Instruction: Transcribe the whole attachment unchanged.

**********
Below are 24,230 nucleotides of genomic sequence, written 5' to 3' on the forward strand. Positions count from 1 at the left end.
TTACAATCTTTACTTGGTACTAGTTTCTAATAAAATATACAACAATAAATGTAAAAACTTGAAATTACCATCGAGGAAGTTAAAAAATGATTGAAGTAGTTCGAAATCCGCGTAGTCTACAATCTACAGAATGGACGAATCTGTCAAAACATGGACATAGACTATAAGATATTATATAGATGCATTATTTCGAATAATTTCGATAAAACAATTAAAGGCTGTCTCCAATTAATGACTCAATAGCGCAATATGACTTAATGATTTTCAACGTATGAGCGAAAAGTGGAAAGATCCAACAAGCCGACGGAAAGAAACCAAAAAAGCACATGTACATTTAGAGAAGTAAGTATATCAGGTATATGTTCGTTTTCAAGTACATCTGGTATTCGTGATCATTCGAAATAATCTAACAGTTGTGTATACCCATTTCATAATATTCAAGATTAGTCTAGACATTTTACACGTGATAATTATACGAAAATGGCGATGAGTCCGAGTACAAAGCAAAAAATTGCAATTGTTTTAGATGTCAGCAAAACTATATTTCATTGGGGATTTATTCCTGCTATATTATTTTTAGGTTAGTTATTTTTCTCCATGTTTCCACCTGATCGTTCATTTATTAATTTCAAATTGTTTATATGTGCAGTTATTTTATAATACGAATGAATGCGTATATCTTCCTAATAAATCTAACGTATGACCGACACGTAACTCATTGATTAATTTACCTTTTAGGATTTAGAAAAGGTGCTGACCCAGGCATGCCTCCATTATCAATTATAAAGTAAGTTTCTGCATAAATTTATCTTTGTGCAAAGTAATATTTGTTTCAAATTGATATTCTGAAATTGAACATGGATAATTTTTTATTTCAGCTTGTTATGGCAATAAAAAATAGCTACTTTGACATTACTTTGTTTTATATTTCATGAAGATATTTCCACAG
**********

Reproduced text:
Below are 24,230 nucleotides of genomic sequence, written 5' to 3' on the forward strand. Positions count from 1 at the left end.
TTACAATCTTTACTTGGTACTAGTTTCTAATAAAATATACAACAATAAATGTAAAAACTTGAAATTACCATCGAGGAAGTTAAAAAATGATTGAAGTAGTTCGAAATCCGCGTAGTCTACAATCTACAGAATGGACGAATCTGTCAAAACATGGACATAGACTATAAGATATTATATAGATGCATTATTTCGAATAATTTCGATAAAACAATTAAAGGCTGTCTCCAATTAATGACTCAATAGCGCAATATGACTTAATGATTTTCAACGTATGAGCGAAAAGTGGAAAGATCCAACAAGCCGACGGAAAGAAACCAAAAAAGCACATGTACATTTAGAGAAGTAAGTATATCAGGTATATGTTCGTTTTCAAGTACATCTGGTATTCGTGATCATTCGAAATAATCTAACAGTTGTGTATACCCATTTCATAATATTCAAGATTAGTCTAGACATTTTACACGTGATAATTATACGAAAATGGCGATGAGTCCGAGTACAAAGCAAAAAATTGCAATTGTTTTAGATGTCAGCAAAACTATATTTCATTGGGGATTTATTCCTGCTATATTATTTTTAGGTTAGTTATTTTTCTCCATGTTTCCACCTGATCGTTCATTTATTAATTTCAAATTGTTTATATGTGCAGTTATTTTATAATACGAATGAATGCGTATATCTTCCTAATAAATCTAACGTATGACCGACACGTAACTCATTGATTAATTTACCTTTTAGGATTTAGAAAAGGTGCTGACCCAGGCATGCCTCCATTATCAATTATAAAGTAAGTTTCTGCATAAATTTATCTTTGTGCAAAGTAATATTTGTTTCAAATTGATATTCTGAAATTGAACATGGATAATTTTTTATTTCAGCTTGTTATGGCAATAAAAAATAGCTACTTTGACATTACTTTGTTTTATATTTCATGAAGATATTTCCACAG